How decision models can overcome bias

Digital Project Management

McKinsey & Co. has recently written an article about decision models named “The benefits and limits of decision models”.

The article touches upon how big data and models help overcome biases that typically cloud common judgment. In this post, I will touch upon how we advocate for decision models and why they can be a powerful aid in supporting important and critical decision making for selecting and executing the right projects.

The main advantage of combining vast amounts of data and increasingly sophisticated algorithms is that we can create very accurate predictions or help guide knotty optimization choices which in turn help companies to avoid some of the common biases that at times undermine leaders' judgments.

Examples of successful decision models are numerous and growing. Retailers gather real-time information about customer behavior by monitoring preferences and spending patterns. They can also run experiments to test the impact of changes in pricing or packaging and then rapidly observe the quantities sold. Banks approve loans and insurance companies extend coverage, basing their decisions on models that are continually updated, factoring in the most information to make the best decisions.

Models can show remarkable power in fields that are usually considered the domain of experts such as our narrow field of business intelligence (BI), which is project cost and effort estimation and execution.

Our decision model, which we call the Automated Learning Algorithm (ALA), works mainly because it automatically gathers vast quantities of data that can help avoid common biases. Within our field people tend to be overly precise, believing that their estimates will be more accurate than they really are. And if in doubt, just multiply the estimate with pi to get to a reasonable number. Using a decision model such as ours aids in weighing all data objectively and evenly instead. This is why it over time will perform better than humans. Not to say that the human factor can be eliminated completely as the model, to an extent of course, only performs well based on the input that is provided and as such only will aid and guide decision making.

The decisions themselves must obviously be taken by the executives responsible. And the forecasts and predicted outcomes must go hand in hand with proper project execution and control. This means that getting things done and having the right leadership to mobilize people to achieve the desired outcome is essential. A combination of both data and people is the winning answer.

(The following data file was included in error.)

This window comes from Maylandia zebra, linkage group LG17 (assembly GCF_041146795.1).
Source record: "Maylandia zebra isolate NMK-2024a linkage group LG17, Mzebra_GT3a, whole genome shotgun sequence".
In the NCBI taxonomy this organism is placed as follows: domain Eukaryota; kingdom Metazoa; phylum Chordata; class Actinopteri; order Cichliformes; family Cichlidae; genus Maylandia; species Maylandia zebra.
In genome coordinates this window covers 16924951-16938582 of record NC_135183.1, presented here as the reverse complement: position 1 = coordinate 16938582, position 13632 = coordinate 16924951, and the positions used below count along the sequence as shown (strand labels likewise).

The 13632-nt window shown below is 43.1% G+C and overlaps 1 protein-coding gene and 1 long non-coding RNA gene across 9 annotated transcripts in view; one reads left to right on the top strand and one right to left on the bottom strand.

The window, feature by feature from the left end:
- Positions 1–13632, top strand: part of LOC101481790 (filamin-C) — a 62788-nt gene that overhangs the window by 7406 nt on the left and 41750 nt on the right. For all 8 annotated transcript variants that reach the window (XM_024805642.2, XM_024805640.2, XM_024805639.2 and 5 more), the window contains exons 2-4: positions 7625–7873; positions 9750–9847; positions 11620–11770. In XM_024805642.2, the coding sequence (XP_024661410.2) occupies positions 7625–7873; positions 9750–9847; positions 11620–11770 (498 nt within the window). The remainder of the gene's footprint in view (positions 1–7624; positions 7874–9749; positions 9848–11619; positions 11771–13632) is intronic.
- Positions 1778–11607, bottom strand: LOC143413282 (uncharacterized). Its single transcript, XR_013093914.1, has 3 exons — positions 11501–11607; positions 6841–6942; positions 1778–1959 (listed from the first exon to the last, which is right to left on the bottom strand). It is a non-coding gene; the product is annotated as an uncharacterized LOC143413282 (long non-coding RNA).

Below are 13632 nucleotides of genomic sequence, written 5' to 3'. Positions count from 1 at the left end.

As the author nicely mentions, the use of data analysis was the key insight of Michael Lewis’s 2003 bestseller, Moneyball: The Art of Winning an Unfair Game.

Analyzing an entire season of major-league games revealed that, on average, making an out to advance the runner leads to fewer runs. The sacrifice bunt is just one example of how conventional wisdom in baseball can be wrong. James concluded, “A very, very large percentage of the things that the experts all knew to be true turned out, on examination, not to be true at all.”

The use of decision models can help discover what truly leads to a winning performance in baseball. In the same manner, applying decision model insight to project estimation and execution can lead to large positive gains. In “decision speak”, we are trying to optimize successfully completed projects and value earned per dollar spent.

Why our technology (algorithm) works so well, is that it takes advantage of all aspects of automated learning, meaning the ability to make predictions, to compare those predictions with what actually happens, and then to evolve so as to improve and make more accurate predictions in subsequent projects. Thus over time the forecasts become more and more accurate and less and less biased.

Imagine how comforting it would be if you always had proven statistical evidence to inject more trust and confidence into the successful execution of your company's projects.

Photo by Carsten Tolkmit

Dennis Kayser

My name is Dennis Kayser and I’m CEO and co-founder in Forecast. I enjoy helping our customers succeed by building great and innovative software that supports teams in their daily work.

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